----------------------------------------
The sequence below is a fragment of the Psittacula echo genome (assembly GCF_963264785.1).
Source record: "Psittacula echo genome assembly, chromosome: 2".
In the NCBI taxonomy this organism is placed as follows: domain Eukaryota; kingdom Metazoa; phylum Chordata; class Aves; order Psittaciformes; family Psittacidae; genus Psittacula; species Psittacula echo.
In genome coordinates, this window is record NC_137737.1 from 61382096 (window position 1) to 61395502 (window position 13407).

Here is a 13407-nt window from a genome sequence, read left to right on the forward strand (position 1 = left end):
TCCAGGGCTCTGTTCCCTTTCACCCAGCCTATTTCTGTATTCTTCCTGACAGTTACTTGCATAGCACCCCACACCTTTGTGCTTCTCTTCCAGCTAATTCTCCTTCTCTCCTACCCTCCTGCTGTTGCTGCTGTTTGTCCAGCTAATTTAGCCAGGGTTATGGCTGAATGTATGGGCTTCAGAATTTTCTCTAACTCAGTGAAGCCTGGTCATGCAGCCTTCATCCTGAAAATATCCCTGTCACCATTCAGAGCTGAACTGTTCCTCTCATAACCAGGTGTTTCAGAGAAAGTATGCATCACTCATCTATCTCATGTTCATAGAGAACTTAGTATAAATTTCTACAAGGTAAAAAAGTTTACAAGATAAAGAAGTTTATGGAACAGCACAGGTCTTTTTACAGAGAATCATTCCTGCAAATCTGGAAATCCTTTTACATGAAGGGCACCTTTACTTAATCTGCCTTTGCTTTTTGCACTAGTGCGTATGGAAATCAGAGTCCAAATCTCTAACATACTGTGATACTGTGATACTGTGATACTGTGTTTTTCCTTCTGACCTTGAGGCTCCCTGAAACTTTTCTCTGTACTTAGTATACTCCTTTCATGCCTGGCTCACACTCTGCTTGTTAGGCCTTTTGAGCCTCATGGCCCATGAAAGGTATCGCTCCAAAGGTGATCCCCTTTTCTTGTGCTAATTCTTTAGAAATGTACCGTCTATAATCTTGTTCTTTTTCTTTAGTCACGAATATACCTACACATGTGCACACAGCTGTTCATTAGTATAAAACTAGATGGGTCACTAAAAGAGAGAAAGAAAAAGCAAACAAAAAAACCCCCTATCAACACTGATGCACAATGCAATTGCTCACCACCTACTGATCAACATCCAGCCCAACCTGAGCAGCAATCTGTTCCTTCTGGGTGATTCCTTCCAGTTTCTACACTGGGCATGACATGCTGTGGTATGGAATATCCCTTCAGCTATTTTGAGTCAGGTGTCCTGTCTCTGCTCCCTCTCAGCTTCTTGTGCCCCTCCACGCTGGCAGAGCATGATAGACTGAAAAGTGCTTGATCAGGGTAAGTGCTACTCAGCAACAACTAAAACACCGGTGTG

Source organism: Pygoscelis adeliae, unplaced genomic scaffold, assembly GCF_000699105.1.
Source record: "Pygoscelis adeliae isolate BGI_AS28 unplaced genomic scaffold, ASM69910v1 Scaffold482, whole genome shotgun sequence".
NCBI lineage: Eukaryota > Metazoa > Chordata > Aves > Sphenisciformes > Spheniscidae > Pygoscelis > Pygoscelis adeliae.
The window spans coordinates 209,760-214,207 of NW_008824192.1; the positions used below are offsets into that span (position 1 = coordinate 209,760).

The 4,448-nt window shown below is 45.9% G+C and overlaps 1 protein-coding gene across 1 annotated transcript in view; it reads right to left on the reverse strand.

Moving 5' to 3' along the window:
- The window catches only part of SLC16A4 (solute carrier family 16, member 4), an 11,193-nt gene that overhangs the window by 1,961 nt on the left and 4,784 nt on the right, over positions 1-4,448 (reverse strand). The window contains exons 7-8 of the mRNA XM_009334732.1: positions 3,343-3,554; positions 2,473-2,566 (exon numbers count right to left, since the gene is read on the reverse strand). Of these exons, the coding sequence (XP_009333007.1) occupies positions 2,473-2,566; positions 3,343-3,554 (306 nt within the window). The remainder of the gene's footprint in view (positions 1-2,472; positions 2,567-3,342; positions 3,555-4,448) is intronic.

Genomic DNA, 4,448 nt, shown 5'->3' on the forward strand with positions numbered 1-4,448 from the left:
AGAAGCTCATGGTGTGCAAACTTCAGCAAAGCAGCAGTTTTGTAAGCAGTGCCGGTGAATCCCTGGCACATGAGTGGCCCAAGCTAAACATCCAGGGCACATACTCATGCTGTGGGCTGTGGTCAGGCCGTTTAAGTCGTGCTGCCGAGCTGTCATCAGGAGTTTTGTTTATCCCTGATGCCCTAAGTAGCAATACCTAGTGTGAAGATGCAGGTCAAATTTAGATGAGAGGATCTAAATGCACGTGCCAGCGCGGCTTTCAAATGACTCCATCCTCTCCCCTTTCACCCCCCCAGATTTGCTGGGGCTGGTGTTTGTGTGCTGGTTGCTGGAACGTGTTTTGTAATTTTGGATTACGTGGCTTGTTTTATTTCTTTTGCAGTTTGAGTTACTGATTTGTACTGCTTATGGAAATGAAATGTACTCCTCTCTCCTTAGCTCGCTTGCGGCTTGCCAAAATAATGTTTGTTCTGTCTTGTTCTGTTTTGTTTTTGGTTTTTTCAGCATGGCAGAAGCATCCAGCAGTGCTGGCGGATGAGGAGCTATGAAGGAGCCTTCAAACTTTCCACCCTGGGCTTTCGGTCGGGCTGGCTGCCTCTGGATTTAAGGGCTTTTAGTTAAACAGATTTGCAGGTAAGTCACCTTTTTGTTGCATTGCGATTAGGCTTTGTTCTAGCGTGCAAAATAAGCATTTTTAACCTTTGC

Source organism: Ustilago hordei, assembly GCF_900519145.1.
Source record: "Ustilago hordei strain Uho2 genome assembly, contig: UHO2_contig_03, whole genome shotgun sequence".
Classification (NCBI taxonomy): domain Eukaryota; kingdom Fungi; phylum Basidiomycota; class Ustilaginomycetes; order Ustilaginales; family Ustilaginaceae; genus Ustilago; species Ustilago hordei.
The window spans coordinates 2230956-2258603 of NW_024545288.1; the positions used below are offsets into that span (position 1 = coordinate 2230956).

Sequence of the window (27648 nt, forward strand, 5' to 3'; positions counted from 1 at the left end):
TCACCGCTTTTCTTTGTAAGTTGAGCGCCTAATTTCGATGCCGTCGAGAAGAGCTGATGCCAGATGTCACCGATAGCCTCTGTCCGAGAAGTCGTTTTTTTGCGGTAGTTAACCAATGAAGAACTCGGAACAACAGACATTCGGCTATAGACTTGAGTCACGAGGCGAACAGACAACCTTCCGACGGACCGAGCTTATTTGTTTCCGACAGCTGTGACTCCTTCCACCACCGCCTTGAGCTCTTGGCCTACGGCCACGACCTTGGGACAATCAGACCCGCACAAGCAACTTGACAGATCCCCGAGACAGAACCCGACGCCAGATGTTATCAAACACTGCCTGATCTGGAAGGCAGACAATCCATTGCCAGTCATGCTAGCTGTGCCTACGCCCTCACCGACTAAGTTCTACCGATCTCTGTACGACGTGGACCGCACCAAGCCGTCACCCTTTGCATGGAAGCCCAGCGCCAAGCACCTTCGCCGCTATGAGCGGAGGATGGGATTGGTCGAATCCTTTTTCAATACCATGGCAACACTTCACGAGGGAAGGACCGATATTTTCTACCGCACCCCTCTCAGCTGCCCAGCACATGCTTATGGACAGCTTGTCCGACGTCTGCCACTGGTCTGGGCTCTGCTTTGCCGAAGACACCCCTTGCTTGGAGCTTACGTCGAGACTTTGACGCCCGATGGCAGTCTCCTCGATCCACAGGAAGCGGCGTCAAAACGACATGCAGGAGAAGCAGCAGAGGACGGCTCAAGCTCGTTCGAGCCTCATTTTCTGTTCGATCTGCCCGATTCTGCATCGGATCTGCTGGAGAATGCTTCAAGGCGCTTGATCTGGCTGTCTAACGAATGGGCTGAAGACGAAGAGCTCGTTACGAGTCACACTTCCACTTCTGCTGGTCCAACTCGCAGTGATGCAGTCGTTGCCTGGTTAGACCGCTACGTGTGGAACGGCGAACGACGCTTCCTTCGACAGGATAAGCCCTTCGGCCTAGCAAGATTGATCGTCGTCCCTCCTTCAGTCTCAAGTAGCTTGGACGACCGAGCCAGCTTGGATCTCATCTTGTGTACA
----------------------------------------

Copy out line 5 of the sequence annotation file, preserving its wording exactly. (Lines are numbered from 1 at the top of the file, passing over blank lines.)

Here is a 13407-nt window from a genome sequence, read left to right on the forward strand (position 1 = left end):